A Cutout and a Sad Ending
P. Michael Henderson
I occasionally get calls from my neighbors about a swarm that settled in their tree, and every now and then, someone has a hive that established itself in one of their outbuildings. I had a cutout job a few days ago. The couple had an old outbuilding and bees had set up a hive in the wall, between two studs.
Just as aside, one common place to find hives is in those cable TV boxes that are in the ground. The cover has a small hole that the cable TV workers use to lift the cover and the bees find that hole to be a perfect hive entrance. I don't know what the cable TV company does if they have to go into one of those boxes for service, but I wouldn't be surprised if they exterminate the bees. I've removed a few of those hives that had quite a bit of comb, so they must have been there for at least a couple of years.
But back to this cutout job. Once I got the full story, it turned out that the bees had been there for about 10 years. The wife just didn't want to harm the bees so they left them in the wall. But the bees were not all that docile and would attack the husband while he was cutting grass. Here's the outbuilding with an arrow pointing to the hive entrance.
A close-up of the entrance. The bees were pretty docile at this point.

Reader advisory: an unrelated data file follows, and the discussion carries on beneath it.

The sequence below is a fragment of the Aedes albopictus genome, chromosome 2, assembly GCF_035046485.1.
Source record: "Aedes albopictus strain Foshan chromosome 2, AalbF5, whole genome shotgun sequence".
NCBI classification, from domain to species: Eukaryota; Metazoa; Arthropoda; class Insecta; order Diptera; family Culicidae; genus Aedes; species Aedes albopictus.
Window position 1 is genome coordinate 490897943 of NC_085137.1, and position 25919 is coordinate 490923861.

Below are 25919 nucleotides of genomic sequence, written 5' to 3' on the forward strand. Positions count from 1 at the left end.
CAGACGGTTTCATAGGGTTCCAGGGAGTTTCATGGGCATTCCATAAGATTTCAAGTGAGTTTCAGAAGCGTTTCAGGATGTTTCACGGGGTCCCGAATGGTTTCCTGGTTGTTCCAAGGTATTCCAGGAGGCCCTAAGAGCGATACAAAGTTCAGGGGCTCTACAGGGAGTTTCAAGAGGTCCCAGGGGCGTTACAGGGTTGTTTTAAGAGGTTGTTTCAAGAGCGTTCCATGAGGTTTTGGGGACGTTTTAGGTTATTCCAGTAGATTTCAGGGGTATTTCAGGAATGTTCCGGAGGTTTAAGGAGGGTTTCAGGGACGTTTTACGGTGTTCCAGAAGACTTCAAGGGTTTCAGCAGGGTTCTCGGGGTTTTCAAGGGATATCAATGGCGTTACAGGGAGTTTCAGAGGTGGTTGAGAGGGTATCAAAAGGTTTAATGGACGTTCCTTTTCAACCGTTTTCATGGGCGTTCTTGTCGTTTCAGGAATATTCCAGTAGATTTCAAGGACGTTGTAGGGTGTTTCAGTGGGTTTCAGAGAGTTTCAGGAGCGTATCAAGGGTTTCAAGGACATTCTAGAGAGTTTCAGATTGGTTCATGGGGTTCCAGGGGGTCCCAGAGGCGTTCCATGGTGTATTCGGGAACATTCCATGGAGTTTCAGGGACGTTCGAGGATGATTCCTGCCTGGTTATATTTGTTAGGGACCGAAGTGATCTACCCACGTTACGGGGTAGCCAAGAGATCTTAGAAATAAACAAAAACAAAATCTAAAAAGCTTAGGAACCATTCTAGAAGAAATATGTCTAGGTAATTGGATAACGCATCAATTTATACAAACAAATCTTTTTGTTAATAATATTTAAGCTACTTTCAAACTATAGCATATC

Here's the inside of the outbuilding. We're going to have to remove some of the paneling to get to the hive.
Here's the hive with the paneling removed. By the time I took this picture, we had already removed some of the comb that was in the lower part of the hive. That comb was fairly light indicating that it had been made recently. The comb in the upper part of the hive is very dark, indicating that it is old comb.
And here's a better view of the upper part of the hive. A bee flew right in front of the lens when I took this picture.
A picture of my friend, JT, who was helping me with the cutout. You can see the bee vacuum in the lower right part of the picture, and the light comb in the container.
During the removal, I did not find the bees to be excessively defensive, considering that we were tearing their hive apart.
We put quite a bit of their brood comb on frames and put the frames into a large brood box. Then we took the hive with the frames, and the bee vacuum, to the home of an urban beekeeper who wanted another hive.
But when we released the bees from the bee vacuum into the hive, it became obvious that these were Africanized bees and excessively defensive. I walked several hundred yards away from the hive and still had a LOT of bees around me. The bees also began terrorizing the neighbors. It was obvious to me that this was not going to work out and that the bees were too defensive. I had to exterminate the hive.
There was really nothing else I could do. I had no alternate place to take the bees and the bees could not be left where they were.
Sad day, lots of work to get the bees and then to find out they were too Africanized to keep.